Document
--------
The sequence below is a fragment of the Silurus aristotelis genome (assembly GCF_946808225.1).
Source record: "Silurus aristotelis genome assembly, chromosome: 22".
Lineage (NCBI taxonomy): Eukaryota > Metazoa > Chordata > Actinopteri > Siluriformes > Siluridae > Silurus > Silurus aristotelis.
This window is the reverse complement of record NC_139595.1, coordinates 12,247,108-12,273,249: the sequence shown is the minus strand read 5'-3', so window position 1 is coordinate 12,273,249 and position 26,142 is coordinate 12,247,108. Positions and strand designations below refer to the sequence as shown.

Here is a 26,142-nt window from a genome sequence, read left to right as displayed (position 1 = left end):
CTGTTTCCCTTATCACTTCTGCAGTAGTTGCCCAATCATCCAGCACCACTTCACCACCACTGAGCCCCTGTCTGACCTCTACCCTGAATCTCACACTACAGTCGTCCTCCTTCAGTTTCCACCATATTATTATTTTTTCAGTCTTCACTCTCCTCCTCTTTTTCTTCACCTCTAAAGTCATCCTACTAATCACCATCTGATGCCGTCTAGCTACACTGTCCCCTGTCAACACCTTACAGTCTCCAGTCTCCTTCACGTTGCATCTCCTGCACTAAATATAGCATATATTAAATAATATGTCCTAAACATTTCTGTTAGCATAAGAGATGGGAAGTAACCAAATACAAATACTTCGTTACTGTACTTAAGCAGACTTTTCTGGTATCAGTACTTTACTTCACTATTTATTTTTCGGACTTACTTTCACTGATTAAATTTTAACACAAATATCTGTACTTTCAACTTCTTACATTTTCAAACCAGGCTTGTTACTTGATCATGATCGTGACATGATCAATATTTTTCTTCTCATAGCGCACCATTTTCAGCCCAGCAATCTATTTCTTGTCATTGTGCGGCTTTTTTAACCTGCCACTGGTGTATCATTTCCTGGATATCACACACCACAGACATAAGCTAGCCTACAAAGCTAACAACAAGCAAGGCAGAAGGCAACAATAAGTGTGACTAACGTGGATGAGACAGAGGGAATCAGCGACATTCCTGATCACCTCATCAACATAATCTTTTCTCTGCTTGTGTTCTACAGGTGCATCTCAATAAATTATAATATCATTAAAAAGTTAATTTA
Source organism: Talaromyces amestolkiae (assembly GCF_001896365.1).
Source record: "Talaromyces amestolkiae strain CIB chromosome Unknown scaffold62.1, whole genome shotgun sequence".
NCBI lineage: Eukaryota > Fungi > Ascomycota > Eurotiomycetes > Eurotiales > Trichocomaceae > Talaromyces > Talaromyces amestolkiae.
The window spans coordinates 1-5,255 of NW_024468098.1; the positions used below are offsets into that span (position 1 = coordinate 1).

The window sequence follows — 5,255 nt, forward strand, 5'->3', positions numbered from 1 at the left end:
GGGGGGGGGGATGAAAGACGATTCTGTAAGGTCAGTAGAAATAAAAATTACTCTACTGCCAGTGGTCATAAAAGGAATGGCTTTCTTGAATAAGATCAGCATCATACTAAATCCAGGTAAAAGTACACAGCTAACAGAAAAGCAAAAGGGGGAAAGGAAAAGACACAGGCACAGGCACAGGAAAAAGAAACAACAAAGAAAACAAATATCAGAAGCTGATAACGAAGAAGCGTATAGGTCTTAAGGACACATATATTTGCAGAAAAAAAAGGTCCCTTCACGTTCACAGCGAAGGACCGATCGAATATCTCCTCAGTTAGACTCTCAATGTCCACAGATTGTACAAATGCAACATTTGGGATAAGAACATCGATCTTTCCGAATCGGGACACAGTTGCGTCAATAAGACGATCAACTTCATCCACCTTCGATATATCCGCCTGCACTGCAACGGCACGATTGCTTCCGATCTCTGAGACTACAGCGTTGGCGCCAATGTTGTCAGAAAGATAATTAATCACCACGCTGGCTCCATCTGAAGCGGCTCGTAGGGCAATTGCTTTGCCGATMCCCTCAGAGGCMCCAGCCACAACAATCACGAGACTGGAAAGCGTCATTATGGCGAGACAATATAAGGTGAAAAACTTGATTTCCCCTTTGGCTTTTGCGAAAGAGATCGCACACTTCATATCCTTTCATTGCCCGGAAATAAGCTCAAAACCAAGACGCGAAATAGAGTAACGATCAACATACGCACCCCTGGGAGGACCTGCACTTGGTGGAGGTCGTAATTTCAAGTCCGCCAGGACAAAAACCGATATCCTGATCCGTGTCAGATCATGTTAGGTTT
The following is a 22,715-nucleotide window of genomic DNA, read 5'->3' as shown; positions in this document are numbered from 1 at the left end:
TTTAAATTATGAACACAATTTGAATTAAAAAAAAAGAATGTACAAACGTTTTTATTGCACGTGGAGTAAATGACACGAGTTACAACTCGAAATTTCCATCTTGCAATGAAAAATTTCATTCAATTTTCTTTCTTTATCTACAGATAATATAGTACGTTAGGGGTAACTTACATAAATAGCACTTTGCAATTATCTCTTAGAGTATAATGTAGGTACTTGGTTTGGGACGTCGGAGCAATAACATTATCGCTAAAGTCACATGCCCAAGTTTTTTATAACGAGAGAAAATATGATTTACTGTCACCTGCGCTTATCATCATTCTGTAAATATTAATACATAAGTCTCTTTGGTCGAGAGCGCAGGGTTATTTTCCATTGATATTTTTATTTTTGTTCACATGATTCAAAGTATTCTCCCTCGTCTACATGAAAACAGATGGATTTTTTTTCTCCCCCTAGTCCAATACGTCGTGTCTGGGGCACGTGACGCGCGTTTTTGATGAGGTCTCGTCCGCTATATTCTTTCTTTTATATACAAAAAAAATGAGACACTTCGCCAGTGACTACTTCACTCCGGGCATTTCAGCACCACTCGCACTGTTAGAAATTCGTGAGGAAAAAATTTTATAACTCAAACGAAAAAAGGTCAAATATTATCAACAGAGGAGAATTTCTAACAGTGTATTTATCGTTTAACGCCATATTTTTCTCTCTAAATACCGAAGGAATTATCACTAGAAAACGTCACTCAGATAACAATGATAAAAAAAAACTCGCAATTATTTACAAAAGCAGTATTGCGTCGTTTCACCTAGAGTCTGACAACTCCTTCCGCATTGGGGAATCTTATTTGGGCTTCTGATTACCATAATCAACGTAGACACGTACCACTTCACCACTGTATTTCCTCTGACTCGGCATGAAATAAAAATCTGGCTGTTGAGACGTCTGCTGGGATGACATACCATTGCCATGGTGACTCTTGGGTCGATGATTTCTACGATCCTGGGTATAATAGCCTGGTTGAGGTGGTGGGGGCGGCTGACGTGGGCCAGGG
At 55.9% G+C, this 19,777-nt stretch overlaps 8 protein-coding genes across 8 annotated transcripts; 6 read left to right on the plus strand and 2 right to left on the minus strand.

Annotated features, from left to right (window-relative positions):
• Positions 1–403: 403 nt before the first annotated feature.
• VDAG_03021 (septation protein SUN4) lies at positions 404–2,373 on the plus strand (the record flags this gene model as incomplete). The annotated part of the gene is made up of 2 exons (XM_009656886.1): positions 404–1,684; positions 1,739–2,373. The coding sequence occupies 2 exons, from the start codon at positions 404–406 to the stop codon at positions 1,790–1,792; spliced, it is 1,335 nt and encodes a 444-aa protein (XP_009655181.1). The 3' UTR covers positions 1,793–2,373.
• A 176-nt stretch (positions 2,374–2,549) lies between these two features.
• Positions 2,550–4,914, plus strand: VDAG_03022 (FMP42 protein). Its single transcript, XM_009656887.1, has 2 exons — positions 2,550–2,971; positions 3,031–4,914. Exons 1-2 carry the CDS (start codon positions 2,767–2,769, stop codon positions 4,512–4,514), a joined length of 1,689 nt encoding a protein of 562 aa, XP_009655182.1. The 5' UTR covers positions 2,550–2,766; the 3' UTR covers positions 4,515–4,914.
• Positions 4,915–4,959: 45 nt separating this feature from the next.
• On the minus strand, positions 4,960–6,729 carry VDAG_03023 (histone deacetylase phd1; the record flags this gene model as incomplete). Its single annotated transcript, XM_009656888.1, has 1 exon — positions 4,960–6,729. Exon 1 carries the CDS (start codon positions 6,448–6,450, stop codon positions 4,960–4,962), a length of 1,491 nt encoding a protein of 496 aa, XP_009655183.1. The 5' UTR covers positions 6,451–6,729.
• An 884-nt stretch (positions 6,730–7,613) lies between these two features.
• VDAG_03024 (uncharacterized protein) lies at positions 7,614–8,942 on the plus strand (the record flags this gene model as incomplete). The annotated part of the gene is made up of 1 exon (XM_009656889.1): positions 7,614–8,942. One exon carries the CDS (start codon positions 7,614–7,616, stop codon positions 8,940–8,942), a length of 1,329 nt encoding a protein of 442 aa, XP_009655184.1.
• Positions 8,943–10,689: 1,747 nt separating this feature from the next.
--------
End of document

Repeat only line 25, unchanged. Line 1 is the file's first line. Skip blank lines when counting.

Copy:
• Positions 8,943–10,689: 1,747 nt separating this feature from the next.